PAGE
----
INDIANAPOLIS, Ind.-- The Marion County Prosecutor's Office confirms there were no records kept of a 2004 child molestation investigation of a high profile Indianapolis minister who was recently elected president of the City-County Council.
Indianapolis Metropolitan Police Department (IMPD) Assistant Chief Randy Taylor, who was the investigator assigned to that case nearly 14 years ago, told FOX59, “I don’t remember the investigation very well,” and he, too, is mystified by a lack of police and prosecutor files detailing the allegations against Rev. Stephen Clay.
Clay was accused by then-16-year-old Jonathan Bryant of molesting the boy through his blue jeans one night at the minister’s Lawrence Township home in 2002 or 2003.
Bryant is the son of Maxine Bryant, whose family was one of the founders of Messiah Missionary Baptist Church on East 38th Street where Clay presides.
“The son had been in and out of my house during his developmental years,” Clay told reporters Jan. 2 when the charges from more than a decade ago first resurfaced. “He did in fact spend the night but his assertion with respect to me inappropriately touching him are profoundly inaccurate and untrue.”
FOX59 resisted reporting the allegations on the eve of Clay’s election to head the City-County Council due to a lack of documentation, which was finally provided this past weekend and showed no criminal charges were ever filed.
An Indiana Department of Child Services (DCS) investigative report, dated June 22, 2004, found Bryant’s allegations, “substantiated,” which, according to the DCS Indiana Child Welfare Policy Manual, means, “Facts obtained during the assessment provide a preponderance of evidence…that child abuse and/or neglect has occurred.”
“Family Case Manager finds allegations of sexual abuse substantiated due to statements made by the victim,” reads the 2004 report.
The DCS standard is below that of Indiana’s criminal court system, which requires evidence of guilt beyond a reasonable doubt which is the hurdle investigators and prosecutors determine they must clear to file criminal charges in pursuit of a conviction.
The report indicates that CPS referred the case to the Marion County Sheriff’s Office and a family case manager, “spoke to Lt. (Randy) Taylor who stated that he is unable to locate (Clay) and will screen the case with Prosecutor.”
At the time, not only was Clay the leader of a significant Indianapolis African-American church community, he was also an outspoken critic of the Indianapolis Police Department and the former husband of an Indianapolis policewoman.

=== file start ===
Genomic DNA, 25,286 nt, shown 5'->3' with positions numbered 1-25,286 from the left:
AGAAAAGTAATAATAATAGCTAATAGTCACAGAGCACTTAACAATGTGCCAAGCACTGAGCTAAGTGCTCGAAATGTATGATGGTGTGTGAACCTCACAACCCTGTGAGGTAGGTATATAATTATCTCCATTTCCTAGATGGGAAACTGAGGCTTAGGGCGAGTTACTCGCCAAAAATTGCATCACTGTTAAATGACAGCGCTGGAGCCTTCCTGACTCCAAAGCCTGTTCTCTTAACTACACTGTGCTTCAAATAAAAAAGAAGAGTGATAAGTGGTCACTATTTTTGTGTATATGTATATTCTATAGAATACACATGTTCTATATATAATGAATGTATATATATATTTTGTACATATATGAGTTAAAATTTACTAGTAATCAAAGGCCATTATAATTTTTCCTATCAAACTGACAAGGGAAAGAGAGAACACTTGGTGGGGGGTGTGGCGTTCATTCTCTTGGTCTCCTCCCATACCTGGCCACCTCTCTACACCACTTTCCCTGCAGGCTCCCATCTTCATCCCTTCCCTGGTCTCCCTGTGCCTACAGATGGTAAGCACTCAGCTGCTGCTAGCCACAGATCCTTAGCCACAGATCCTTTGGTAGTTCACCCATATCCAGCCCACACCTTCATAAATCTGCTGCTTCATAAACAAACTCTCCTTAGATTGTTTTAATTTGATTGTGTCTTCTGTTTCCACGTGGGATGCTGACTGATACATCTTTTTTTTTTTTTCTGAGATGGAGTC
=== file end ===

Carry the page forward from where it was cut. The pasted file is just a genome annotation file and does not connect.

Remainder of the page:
“When these allegations were made, I received a call from investigators and the investigators said that certain allegations had been made,” said Clay. “I went to meet the investigator. They did not come to me. I took with me a friend of many years who is our family attorney Patrick E. Chavis III and we sat there for over an hour and a half and received questions with respect to these allegations and assertions and then thirty days later we were informed that there was no basis in fact of these allegations and no charges would be made.”
Chavis confirmed that a deputy prosecutor sat in on the questioning, but former Prosecutor Carl Brizzi told FOX59 he did not recall being briefed on the case and did not know why no case file exists. The office of his successor, Terry Curry, issued this statement:
“Based on a review conducted today, this office did not maintain any records related to an investigation of Stephen Clay in 2004 if that matter was in fact presented for a charging decision.
“Any matter reviewed in 2004 would have been handled by a prior administration, as Prosecutor Curry took office January 1, 2011.”
Taylor also confirmed that he has been unable to locate any file related to the case under his supervision.
“After he came in and denied things without any other physical evidence, I would have discussed it with the prosecutor and what should have happened, and if there was a turn down, there should have been a number assigned to it and a reason for the turn down.”
Taylor said there was no pressure or directive to downplay or dismiss the Clay investigation and sometimes cases were resolved with verbal discussions that did not include the filing of paperwork.
“We can have different opinions but we can’t have different facts,” said Clay the week before he deposed incumbent Councilor Maggie Lewis as president of the council in an upset victory.
Clay blamed the resurgence of the allegations on Lewis in what he termed a desperate attempt to beat back his challenge.
Lewis denied the claim.
“Be clear on this: I’m a lot of things but a pedophile ain’t one of them,” said Clay who did not return a request for comment on the DCS report.